Moss creators reflect on five years of PS VR

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Shuhei Yoshida, head of PlayStation Indies at Sony Interactive Entertainment, introduced the world to PlayStation VR, saying that it will be “the next innovation from PlayStation [shape] future of sports. “And boy was he right.

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For the past five years, PlayStation VR has provided the industry, especially VR developers like us, with an incredible opportunity to create worlds and games that provide entertainment and emotional connection beyond today’s more traditional game technologies. VR is the only platform that truly immerses players in another world, allowing them to be part of a narrative experience. You are part of the story. Characters see, interact with and react to them You. Not only do you have a presence in the beautifully presented world, but you can also interact with the world in a physical way that feels intuitive and true. For example, in Moss, whether it’s pulling a giant, heavy device to solve a puzzle, or moving hanging vines back and forth, players convince themselves that they are in a real world. are conversing. That is, until they take off their headset.

But it’s not just the physical contact that makes VR special, it’s also the emotional connections you make with virtual characters. While developing Moss for PlayStation VR, we learned that VR gives players the ability to form deeper relationships with characters over time through shared experiences. And in doing so, players believe that this connection is real—because, well, it’s kind of… These connections and the emotions they elicit—excitement, joy and even heartbreak—are mind-opening for players who didn’t know they could feel so strongly within the digital experience.

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Since releasing Mos on PlayStation VR in 2018, we’ve continued to experiment, learn, and advance our understanding of VR. In fact, Tyler Walters, lead technical artist, and Richard Licko, animation director, provide a quick look at the work we’re doing to enhance both the thrill of physical contact and the joy of emotional engagement. In Moss: Book II.

Tyler Walters: Moss proved that dynamic interactive visuals in VR are very enjoyable and rewarding. With additional team members on Moss: Book II, we had the opportunity to create many more visual effects systems and shaders that can only be fully experienced within VR. It ranges from snowflakes falling in the mountains to candle flames that move around as the player’s hands create air. Each of these systems creates a different mood and sensation, so much so that some of us feel chills even when playing in the game’s icy levels.

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We’ve also added a new player capability that allows players to develop traversable foliage for Quill in-game. This includes a bell bridge that enables Quill to access different sections of the game. Relative to the Moss device interaction, we wanted it to feel more fluid and expressive. To bring it to life, once the player initiates a bridge to grow, the moss vines spiral to form a walkable surface, which then blooms with tiny white flowers on top. No detail is too small in the world of moss.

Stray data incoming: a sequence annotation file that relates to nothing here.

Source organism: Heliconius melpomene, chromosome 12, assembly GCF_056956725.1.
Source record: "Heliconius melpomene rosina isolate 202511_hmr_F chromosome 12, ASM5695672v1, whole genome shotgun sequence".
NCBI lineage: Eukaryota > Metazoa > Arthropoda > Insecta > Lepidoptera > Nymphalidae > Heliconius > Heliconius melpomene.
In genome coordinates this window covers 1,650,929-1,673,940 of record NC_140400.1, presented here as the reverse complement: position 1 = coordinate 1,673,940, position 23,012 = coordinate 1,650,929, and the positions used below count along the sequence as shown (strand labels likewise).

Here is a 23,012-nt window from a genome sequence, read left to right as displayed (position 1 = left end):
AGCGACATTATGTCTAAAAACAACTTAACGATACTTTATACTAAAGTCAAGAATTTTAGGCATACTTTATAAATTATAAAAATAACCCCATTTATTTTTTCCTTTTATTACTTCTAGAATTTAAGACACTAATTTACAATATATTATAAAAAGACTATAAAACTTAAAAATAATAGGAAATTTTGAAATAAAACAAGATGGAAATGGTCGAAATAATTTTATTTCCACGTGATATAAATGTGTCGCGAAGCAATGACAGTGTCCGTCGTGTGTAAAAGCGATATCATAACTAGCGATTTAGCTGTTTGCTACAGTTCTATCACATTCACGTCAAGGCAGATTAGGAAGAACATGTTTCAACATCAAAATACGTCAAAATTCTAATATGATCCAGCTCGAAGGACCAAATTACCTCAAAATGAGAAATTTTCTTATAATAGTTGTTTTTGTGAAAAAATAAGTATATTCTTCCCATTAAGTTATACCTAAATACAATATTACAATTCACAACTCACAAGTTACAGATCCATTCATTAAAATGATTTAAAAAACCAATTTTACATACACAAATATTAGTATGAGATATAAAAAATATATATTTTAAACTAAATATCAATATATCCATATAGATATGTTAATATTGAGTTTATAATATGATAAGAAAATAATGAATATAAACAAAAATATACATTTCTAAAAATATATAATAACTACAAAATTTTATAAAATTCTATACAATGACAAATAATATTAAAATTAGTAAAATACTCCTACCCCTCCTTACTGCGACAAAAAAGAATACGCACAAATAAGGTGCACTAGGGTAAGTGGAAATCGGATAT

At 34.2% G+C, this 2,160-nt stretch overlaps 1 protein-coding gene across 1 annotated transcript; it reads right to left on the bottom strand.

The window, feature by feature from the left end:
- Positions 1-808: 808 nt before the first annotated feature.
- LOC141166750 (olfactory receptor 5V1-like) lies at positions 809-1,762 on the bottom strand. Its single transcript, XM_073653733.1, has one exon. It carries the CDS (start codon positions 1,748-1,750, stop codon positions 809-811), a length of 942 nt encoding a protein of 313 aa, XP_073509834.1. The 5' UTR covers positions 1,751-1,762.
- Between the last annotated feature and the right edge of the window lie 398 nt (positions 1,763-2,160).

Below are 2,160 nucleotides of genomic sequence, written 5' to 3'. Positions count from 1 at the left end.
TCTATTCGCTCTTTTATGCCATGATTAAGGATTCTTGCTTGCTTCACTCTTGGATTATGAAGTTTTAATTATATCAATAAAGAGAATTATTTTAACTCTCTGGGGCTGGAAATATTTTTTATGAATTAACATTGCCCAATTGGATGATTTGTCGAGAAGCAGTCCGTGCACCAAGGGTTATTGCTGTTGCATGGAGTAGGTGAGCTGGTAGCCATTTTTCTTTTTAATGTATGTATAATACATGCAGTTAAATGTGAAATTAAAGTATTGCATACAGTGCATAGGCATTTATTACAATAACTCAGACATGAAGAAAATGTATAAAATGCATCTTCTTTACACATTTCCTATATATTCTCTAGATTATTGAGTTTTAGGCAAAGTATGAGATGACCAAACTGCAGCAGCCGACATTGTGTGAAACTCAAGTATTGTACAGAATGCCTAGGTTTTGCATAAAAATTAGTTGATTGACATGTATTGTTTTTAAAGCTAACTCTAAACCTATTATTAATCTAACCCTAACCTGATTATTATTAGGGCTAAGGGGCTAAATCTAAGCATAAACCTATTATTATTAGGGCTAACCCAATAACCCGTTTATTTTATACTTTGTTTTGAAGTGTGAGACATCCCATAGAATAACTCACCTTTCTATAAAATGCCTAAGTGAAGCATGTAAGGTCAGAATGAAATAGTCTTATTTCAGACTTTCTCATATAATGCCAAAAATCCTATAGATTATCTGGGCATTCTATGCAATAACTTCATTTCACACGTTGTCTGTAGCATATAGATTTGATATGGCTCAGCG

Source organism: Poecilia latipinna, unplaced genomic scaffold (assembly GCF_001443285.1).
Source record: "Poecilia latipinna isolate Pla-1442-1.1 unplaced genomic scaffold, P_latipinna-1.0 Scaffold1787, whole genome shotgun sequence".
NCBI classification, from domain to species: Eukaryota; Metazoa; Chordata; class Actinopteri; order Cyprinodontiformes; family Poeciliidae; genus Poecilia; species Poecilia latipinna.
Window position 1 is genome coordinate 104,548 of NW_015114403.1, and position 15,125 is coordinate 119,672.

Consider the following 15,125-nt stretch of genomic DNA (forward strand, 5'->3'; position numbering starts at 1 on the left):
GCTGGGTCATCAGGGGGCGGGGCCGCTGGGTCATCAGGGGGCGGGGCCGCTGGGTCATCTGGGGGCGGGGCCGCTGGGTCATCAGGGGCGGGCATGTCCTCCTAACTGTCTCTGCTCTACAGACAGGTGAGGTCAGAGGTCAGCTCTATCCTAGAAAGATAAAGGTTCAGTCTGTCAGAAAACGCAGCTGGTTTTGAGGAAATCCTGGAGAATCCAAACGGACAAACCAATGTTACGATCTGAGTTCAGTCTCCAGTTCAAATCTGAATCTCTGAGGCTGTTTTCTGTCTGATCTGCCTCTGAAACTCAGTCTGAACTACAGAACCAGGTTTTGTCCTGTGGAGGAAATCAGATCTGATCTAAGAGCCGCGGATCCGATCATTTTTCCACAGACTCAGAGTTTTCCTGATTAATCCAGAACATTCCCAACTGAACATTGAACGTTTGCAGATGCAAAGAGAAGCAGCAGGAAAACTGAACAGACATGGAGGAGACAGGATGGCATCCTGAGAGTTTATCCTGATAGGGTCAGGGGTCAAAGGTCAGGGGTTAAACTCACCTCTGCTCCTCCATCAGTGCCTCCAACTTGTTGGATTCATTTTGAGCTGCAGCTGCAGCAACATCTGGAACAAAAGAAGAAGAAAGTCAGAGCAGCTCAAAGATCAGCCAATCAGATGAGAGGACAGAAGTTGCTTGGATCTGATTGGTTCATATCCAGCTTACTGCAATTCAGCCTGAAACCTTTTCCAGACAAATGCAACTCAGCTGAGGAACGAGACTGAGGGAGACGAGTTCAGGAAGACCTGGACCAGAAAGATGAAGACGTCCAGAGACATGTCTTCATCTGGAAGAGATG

Speaking of details, Moss’s library and book were essential narrative tools that served as the glue for story structure. We’ve taken this formula and improved it for Moss: Book II. Now, players will find meticulously hand-painted artwork, audio and visual effects that move and develop as the story progresses. Some pages also contain dynamic content that interacts with the player as he moves along.

Richard Licko: At Moss, we took the time and effort to animate some book pages. They were short snippets meant to highlight key moments where Page’s characters would animate like in a movie. While this approach was a strong, visually striking storytelling tool that helped keep us on the same page and storytelling, we noticed that players often didn’t react to seeing them. In fact, we were unable to support animated pages in the book when porting Moss to another platform, and nobody noticed. Couple that with how much people love Quill and his reactions to the in-game moments, and it became clear that we needed to enhance the book experience like Tyler said, as well as transfer additional resources to the game. What makes Quill’s role in

When playing Moss, players often found Quill acting autonomously to tell her how she was feeling or what she was thinking. For Book II, we decided to expand on this, giving it stronger moments of in-game story that weave in and out of gameplay seamlessly. We still have a lot of story to be told in the book, but more intimate emotional spikes will organically be at play now when you stand by Quill’s side. In Book II, there will be a wide range of emotional displays for you to experience at Quill.

This extra border required us to replace a few things with the moss. We have doubled the size of the animation team from one to two animators. We have reconstructed Quill’s face so that he is capable of a wider range of expressions. And our engineering team built new systems to support all the different ways we needed to use these organic in-game performances. We are confident that all this will help deepen the players association with Quill in Book II.

Yet hearing about these changes isn’t like experiencing in VR, and we just can’t wait for players to re-enter the world of Moss and see it all in Book II. We are excited and eager to pursue these enhancements and find new ways for players to experience physical contact, emotional response and object persistence. We are thrilled to continue that work as we envision what is possible for the future.

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